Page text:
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So it sounds like this category works pretty much like any other with regard to the selection process - engineers go first to brands they are already familiar with, unless they have specialized needs. You point out that testing is important to verify the specs, does this result in longer product development cycles than usual?
From what I have seen and heard, the market splits into two main groups: for standard product and low-medium volume, the designer first looks to aname he/she knows as a credible vendor. If they have something that is a good fit (featgures and price), then they do a deal. For specialized, custom, or high-volume, the designer goes to a less well-known vendor and looks for a unique, tailored solution, and needs some assurance and testimony/references/track record that they can actually design and deliver the part.
Hi Bill - thanks for posting this. Given that the various claims can only be evaluted through hands-on testing, in your experience speaking with engineers is there a default position that they take with regard to what drives they choose to evaluate? IE, picking a driver from a vendor who is providing other components on the board?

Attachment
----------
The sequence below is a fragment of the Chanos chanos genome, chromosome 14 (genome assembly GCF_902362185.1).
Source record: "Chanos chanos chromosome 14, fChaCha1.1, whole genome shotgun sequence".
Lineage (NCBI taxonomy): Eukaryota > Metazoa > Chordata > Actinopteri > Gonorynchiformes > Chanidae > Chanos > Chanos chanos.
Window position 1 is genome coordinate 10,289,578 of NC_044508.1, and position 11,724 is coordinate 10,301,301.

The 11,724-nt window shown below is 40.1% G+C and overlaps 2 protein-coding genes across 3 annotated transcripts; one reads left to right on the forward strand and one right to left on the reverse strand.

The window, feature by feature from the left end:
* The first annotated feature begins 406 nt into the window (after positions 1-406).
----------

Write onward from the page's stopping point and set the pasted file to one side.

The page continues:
What are the engineering and design challenges in creating successful IoT devices? These devices are usually small, resource-constrained electronics designed to sense, collect, send, and/or interpret data. Some of the devices need to be smart enough to act upon data in real time, 24/7. Are the design challenges the same as with embedded systems, but with a little developer- and IT-skills added in? What do engineers need to know? Rick Merritt talks with two experts about the tools and best options for designing IoT devices in 2016. Specifically the guests will discuss sensors, security, and lessons from IoT deployments.